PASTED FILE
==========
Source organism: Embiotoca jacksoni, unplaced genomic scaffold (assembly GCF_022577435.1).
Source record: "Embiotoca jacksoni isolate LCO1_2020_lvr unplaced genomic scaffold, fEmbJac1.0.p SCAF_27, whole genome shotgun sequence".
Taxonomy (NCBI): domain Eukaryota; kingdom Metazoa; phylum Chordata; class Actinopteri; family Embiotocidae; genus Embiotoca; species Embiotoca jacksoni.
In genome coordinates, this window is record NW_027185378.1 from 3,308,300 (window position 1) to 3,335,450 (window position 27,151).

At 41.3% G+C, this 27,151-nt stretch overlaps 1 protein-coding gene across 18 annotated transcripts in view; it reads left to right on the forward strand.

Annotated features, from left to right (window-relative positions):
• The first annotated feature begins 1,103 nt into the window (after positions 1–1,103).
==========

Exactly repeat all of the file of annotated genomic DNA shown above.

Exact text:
Source organism: Embiotoca jacksoni, unplaced genomic scaffold (assembly GCF_022577435.1).
Source record: "Embiotoca jacksoni isolate LCO1_2020_lvr unplaced genomic scaffold, fEmbJac1.0.p SCAF_27, whole genome shotgun sequence".
Taxonomy (NCBI): domain Eukaryota; kingdom Metazoa; phylum Chordata; class Actinopteri; family Embiotocidae; genus Embiotoca; species Embiotoca jacksoni.
In genome coordinates, this window is record NW_027185378.1 from 3,308,300 (window position 1) to 3,335,450 (window position 27,151).

At 41.3% G+C, this 27,151-nt stretch overlaps 1 protein-coding gene across 18 annotated transcripts in view; it reads left to right on the forward strand.

Annotated features, from left to right (window-relative positions):
• The first annotated feature begins 1,103 nt into the window (after positions 1–1,103).